ABSTRACT: Endogenous Cushing's syndrome is an endocrine disease resulting from chronic exposure to excessive glucocorticoids produced in the adrenal cortex. Although the ultimate outcome remains uncertain, functional and morphological brain changes are not uncommon in patients with this syndrome, and generally persist even after resolution of hypercortisolemia. We present an adolescent patient with Cushing's syndrome who exhibited cognitive impairment with brain atrophy. A 19-year-old Japanese male visited a local hospital following 5 days of behavioral abnormalities, such as money wasting or nighttime wandering. He had hypertension and a 1-year history of a rounded face. Magnetic resonance imaging (MRI) revealed apparently diffuse brain atrophy. Because of high random plasma cortisol levels (28.7 μg/dL) at 10 AM, he was referred to our hospital in August 2011. Endocrinological testing showed adrenocorticotropic hormone-independent hypercortisolemia, and abdominal computed tomography demonstrated a 2.7 cm tumor in the left adrenal gland. The patient underwent left adrenalectomy in September 2011, and the diagnosis of cortisol-secreting adenoma was confirmed histologically. His hypertension and Cushingoid features regressed. Behavioral abnormalities were no longer observed, and he was classified as cured of his cognitive disturbance caused by Cushing's syndrome in February 2012. MRI performed 8 months after surgery revealed reversal of brain atrophy, and his subsequent course has been uneventful. In summary, the young age at onset and the short duration of Cushing's syndrome probably contributed to the rapid recovery of both cognitive dysfunction and brain atrophy in our patient. Cushing's syndrome should be considered as a possible etiological factor in patients with cognitive impairment and brain atrophy that is atypical for their age.
    Neuropsychiatric Disease and Treatment 09/2014; 10:1763-7. DOI:10.2147/NDT.S70611 · 2.15 Impact Factor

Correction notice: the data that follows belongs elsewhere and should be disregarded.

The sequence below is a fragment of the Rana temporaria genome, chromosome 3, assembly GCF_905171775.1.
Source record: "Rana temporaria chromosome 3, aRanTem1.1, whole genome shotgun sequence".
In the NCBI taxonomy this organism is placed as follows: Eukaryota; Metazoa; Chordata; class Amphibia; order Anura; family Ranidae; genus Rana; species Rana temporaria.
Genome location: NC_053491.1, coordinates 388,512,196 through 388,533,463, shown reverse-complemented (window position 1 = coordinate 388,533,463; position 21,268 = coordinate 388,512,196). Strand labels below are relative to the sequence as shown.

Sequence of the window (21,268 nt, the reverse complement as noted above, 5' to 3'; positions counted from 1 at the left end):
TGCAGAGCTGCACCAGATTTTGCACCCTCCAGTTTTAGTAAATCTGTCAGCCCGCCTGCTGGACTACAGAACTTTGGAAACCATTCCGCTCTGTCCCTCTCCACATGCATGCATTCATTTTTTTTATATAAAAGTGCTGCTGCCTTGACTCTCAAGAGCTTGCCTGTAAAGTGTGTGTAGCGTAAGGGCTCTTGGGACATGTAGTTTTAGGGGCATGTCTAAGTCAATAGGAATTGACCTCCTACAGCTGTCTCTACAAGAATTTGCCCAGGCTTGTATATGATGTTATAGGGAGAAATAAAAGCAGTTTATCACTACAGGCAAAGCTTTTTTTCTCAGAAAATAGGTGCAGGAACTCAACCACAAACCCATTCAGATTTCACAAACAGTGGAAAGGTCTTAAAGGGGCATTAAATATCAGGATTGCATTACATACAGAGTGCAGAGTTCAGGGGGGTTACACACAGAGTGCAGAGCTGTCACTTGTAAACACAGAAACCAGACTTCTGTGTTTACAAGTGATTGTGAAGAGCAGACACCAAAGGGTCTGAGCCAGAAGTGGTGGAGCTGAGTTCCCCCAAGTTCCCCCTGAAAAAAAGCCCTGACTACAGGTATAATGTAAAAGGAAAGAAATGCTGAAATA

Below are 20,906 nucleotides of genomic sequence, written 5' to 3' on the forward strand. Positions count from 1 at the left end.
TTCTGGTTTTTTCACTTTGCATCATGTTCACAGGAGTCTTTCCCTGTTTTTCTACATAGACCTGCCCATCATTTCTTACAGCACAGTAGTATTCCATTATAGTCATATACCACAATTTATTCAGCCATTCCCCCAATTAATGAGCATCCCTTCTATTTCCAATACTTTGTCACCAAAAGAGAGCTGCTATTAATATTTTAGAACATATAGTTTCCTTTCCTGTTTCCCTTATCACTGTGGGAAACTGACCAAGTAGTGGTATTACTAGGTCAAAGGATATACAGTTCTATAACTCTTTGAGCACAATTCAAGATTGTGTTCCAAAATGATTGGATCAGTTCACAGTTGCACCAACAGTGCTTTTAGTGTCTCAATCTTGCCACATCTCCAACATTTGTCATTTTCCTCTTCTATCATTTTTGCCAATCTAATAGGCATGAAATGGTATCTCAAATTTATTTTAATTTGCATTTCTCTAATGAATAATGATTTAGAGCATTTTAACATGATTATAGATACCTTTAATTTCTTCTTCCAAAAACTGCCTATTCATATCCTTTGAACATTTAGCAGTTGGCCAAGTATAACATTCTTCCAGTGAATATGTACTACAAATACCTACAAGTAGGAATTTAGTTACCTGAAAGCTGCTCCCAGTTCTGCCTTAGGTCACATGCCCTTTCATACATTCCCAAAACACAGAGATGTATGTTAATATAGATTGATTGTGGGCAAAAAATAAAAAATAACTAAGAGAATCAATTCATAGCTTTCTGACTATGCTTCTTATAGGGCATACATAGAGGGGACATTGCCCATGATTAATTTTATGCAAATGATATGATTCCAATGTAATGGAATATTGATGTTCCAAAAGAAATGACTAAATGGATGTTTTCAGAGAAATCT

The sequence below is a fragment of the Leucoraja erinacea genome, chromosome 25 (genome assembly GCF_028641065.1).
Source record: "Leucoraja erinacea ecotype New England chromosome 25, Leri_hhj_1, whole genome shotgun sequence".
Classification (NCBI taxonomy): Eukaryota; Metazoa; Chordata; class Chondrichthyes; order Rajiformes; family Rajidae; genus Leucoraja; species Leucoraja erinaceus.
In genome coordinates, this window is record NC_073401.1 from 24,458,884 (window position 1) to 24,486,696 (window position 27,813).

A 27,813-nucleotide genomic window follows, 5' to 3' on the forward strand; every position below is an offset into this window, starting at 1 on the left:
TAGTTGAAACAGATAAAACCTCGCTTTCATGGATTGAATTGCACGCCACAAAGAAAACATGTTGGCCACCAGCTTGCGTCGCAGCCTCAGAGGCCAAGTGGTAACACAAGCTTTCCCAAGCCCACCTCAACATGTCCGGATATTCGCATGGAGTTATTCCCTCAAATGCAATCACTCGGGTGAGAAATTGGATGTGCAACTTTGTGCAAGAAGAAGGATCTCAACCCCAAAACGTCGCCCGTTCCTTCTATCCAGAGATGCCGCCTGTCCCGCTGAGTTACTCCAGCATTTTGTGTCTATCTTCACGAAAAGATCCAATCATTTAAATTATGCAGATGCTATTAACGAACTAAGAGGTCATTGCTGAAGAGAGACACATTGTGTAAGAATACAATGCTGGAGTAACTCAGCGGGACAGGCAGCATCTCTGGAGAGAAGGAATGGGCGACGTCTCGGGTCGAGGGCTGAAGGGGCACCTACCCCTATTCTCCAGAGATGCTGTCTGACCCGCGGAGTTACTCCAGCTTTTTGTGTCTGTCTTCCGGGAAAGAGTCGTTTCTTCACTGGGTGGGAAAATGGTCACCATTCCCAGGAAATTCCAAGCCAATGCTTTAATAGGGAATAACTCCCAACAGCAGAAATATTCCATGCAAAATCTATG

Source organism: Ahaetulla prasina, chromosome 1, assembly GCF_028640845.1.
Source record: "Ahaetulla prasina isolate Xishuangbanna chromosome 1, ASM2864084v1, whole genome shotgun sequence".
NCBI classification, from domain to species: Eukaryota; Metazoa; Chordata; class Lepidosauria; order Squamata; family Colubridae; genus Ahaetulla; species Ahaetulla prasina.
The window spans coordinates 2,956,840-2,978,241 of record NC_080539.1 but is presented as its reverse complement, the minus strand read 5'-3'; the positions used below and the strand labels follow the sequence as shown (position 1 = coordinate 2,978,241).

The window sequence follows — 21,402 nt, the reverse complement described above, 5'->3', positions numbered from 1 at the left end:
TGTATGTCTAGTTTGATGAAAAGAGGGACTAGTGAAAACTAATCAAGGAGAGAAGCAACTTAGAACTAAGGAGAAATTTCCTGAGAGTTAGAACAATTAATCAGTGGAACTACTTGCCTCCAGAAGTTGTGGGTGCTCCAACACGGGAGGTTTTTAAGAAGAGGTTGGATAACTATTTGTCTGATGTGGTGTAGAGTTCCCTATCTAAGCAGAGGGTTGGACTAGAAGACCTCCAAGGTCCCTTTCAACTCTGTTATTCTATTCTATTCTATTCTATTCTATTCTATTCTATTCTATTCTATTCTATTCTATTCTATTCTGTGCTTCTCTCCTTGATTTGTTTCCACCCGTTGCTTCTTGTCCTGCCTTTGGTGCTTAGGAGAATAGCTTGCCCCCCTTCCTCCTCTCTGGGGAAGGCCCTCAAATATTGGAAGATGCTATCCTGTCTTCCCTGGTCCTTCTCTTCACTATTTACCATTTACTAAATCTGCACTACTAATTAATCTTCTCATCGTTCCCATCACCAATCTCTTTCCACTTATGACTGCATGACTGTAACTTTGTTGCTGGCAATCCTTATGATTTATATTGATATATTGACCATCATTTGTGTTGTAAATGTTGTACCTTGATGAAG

• Source
    [Show abstract] [Hide abstract]
    ABSTRACT: Various neurological and psychiatric manifestations have been recorded in children with adrenal disorders. Based on literature review and on personal case-studies and case-series we focused on the pathophysiological and clinical implications of glucocorticoid-related, mineralcorticoid-related, and catecholamine-related paediatric nervous system involvement. Childhood Cushing syndrome can be associated with long-lasting cognitive deficits and abnormal behaviour, even after resolution of the hypercortisolism. Exposure to excessive replacement of exogenous glucocorticoids in the paediatric age group (e.g., during treatments for adrenal insufficiency) has been reported with neurological and magnetic resonance imaging (MRI) abnormalities (e.g., delayed myelination and brain atrophy) due to potential corticosteroid-related myelin damage in the developing brain and the possible impairment of limbic system ontogenesis. Idiopathic intracranial hypertension (IIH), a disorder of unclear pathophysiology characterised by increased cerebrospinal fluid (CSF) pressure, has been described in children with hypercortisolism, adrenal insufficiency, and hyperaldosteronism, reflecting the potential underlying involvement of the adrenal-brain axis in the regulation of CSF pressure homeostasis. Arterial hypertension caused by paediatric adenomas or tumours of the adrenal cortex or medulla has been associated with various hypertension-related neurological manifestations. The development and maturation of the central nervous system (CNS) through childhood is tightly regulated by intrinsic, paracrine, endocrine, and external modulators, and perturbations in any of these factors, including those related to adrenal hormone imbalance, could result in consequences that affect the structure and function of the paediatric brain. Animal experiments and clinical studies demonstrated that the developing (i.e., paediatric) CNS seems to be particularly vulnerable to alterations induced by adrenal disorders and/or supraphysiological doses of corticosteroids. Physicians should be aware of potential neurological manifestations in children with adrenal dysfunction to achieve better prevention and timely diagnosis and treatment of these disorders. Further studies are needed to explore the potential neurological, cognitive, and psychiatric long-term consequences of high doses of prolonged corticosteroid administration in childhood.
    International Journal of Endocrinology 09/2014; 2014:282489. DOI:10.1155/2014/282489 · 1.52 Impact Factor